Path of St. Silvester (706)
Length: 14,9 km
Altitude: 399 m
Highest point: 499 m
Lowest point: 302 m
Duration: 2:30 h
The walking path of St. Silvester connects Borut and the 7 km distant Draguć. It was named after the church that once stood along the way to Draguć, while its traces are barely visible today. The path has green and yellow hiking markings, whose starting point is at Borut train station. They first take us southwest, along approximately 200 metres of the main asphalt road, where we go up the steps and begin the Poli Farož ascent. Further, still on the asphalt road and moving uphill, we reach the cemetery of Borut with its church of St. Michael. The church of St.Michael the Archangel is the parish church of Borut. It dates back to the 13th century, while its extension and renovation took place in 1787, as indicated by the rustic inscription above the entrance door. It was then when the bellcote with two bells was added to the church, while its interior was renovated in the Baroque style.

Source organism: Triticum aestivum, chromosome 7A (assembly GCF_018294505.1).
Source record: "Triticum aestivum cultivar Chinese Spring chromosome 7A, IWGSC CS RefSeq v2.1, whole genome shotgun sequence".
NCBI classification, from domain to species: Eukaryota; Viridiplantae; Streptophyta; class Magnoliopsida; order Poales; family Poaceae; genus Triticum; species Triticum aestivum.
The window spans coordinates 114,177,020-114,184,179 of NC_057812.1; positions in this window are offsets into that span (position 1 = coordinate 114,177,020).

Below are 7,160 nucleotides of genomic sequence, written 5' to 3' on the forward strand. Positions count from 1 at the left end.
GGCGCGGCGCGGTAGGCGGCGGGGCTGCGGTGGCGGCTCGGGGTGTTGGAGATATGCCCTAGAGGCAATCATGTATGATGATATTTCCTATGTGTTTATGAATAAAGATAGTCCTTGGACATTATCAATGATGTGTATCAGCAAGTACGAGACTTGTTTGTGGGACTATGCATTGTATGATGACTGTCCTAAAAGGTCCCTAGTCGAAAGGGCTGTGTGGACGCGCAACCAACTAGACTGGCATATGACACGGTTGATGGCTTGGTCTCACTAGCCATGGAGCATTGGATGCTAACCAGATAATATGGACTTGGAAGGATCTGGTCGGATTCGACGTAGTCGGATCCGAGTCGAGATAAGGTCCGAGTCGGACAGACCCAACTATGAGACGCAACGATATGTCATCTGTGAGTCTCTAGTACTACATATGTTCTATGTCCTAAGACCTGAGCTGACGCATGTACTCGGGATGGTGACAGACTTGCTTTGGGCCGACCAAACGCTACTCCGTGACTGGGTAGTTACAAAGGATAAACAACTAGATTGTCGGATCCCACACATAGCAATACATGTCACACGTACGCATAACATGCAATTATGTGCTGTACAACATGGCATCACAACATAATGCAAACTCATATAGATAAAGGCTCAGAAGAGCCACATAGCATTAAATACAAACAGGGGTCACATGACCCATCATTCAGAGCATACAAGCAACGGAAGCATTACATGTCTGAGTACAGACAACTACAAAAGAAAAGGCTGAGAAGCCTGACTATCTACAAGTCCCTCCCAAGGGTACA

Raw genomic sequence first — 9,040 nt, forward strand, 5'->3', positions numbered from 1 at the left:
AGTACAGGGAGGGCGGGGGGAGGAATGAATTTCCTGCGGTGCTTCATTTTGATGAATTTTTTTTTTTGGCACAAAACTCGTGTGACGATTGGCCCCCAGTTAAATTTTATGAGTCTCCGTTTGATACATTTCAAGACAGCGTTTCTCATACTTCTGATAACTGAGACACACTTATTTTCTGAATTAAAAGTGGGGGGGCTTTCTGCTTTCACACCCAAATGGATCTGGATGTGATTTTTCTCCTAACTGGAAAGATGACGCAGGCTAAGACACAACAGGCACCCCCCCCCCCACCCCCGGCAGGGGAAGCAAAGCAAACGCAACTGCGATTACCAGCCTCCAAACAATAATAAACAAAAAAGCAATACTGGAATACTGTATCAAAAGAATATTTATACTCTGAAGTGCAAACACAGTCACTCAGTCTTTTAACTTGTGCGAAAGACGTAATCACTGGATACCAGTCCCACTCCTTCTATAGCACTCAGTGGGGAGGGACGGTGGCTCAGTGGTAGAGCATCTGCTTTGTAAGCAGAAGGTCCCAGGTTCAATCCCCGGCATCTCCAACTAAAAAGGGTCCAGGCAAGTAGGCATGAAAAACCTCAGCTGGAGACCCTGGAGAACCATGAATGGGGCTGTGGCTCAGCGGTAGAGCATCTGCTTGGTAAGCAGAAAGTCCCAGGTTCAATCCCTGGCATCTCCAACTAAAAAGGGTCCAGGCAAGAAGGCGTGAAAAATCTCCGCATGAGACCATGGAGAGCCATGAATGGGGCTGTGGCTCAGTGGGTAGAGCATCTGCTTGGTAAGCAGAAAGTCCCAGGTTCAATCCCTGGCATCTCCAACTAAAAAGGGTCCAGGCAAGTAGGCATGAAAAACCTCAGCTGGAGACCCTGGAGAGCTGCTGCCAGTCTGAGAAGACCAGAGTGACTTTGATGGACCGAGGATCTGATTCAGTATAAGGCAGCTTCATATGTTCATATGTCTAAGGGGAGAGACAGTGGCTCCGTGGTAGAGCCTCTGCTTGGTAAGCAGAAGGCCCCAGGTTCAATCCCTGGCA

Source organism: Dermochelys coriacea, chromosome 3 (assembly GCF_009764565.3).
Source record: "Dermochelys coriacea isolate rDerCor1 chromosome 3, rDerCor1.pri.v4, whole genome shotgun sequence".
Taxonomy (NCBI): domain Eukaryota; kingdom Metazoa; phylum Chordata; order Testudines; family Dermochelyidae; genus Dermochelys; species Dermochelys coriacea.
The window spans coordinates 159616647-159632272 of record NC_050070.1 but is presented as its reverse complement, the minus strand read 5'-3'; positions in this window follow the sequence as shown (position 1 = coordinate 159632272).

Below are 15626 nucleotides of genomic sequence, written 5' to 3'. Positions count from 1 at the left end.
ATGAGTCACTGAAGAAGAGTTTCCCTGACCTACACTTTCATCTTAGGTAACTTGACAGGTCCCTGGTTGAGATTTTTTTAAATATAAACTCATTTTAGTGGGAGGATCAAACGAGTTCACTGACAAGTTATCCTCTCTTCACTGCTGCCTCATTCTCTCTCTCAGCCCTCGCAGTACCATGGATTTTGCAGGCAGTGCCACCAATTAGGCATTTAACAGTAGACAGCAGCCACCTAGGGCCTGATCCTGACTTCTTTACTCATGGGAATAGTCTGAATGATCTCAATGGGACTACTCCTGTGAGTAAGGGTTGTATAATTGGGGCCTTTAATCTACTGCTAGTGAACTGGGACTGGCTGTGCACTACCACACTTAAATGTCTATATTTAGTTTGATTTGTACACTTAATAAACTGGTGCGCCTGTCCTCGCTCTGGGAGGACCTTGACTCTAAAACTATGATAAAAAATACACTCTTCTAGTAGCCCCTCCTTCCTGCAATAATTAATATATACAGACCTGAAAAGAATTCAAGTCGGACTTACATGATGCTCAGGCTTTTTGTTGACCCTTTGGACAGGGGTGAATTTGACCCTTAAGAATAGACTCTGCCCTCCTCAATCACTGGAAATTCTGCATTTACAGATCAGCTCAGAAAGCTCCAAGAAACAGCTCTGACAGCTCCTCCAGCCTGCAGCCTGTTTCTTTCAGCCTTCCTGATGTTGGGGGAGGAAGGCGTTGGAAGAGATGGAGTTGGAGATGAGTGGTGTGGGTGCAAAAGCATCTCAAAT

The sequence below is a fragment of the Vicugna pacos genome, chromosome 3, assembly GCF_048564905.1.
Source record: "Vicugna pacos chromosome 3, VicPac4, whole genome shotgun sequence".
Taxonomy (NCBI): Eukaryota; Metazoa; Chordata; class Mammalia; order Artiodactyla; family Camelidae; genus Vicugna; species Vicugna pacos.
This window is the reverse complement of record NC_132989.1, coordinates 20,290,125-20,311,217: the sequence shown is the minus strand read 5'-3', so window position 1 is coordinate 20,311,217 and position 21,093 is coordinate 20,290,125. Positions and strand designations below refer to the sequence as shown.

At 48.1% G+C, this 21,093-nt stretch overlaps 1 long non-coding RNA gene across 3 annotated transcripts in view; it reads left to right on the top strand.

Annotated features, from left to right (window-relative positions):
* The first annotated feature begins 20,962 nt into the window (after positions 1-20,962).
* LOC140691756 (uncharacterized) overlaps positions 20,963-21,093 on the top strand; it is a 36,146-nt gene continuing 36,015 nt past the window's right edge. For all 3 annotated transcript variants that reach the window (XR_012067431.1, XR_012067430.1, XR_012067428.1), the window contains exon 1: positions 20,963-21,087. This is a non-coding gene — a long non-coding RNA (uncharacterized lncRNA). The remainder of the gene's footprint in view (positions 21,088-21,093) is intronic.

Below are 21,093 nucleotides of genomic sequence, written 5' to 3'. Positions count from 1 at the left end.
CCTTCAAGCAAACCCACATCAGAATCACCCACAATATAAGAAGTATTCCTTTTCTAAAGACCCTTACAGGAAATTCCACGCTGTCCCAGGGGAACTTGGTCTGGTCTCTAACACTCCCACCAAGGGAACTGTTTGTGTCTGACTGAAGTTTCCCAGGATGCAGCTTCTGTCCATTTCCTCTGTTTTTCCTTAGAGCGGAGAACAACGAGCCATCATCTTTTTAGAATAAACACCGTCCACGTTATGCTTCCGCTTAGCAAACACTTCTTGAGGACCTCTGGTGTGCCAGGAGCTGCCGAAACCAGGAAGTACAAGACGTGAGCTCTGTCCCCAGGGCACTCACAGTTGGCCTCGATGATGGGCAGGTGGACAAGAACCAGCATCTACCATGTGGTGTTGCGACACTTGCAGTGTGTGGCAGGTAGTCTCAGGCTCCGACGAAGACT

Here at the church the trail continues uphill along the path. The markings will then, for a brief moment, take you off the path and lead to the ruins of an old chapel, after which they emerge on the main trail again, which we proceed on moving uphill. On our left hand side we will soon experience a panoramic view of the whole valley of the Borut creek, the bell tower of Lindar on a hilltop, on whose left we will see Gračišće, and finally, the bell tower of Gologorica. After 2.5 km, we move ahead onto the wide unpaved path coming from the direction of Cerovlje and Perviš, which we continue, moving on the right and passing along the grove with newly planted olive trees, next to the abandoned Komarija estate. On our right, the view of Učka, Dolenja Vas and Lupoglav unflods, after which we perceive Hum and the restored houses next to the until recently abandoned hamlet of Tibole. Around 4 km further, we reach an intersection where a path forks on the right and goes through the hamlet of Grdinići to finally return to Borut. We will take this path on our way back, while for the time being we continue ahead towards Draguć. The ancient dry stone wall on the right side of the path was in the past the border between Tibole and Borut, and the very end of the wall marked the border between Austrian and Venetian Istria from 1525 to 1797. Here, we turn left and go off the trail taking the forest path uphill. The path has red and white hiking markings, since this is the section of the Pazin hiking route leading from Pazin to the top of Učka. We are slowly climbing uphill along the narrow path, feeling as we aren't alone. Knot-like swellings on an oak tree, as large as human heads, look like some magical creatures. The walkers call them ''guardians of Stari Draguć''. We are actually talking about mistletoe or ''bisak'' – the plant that is in Istria used in the production of grappa ''biska'', and is a parasite that grows on oaks. The impression that we definitely aren't alone is justified by the traces of wild animals on the path, together with a badger burrow, which we will carefully pass by paying attention not to disturb its occupant.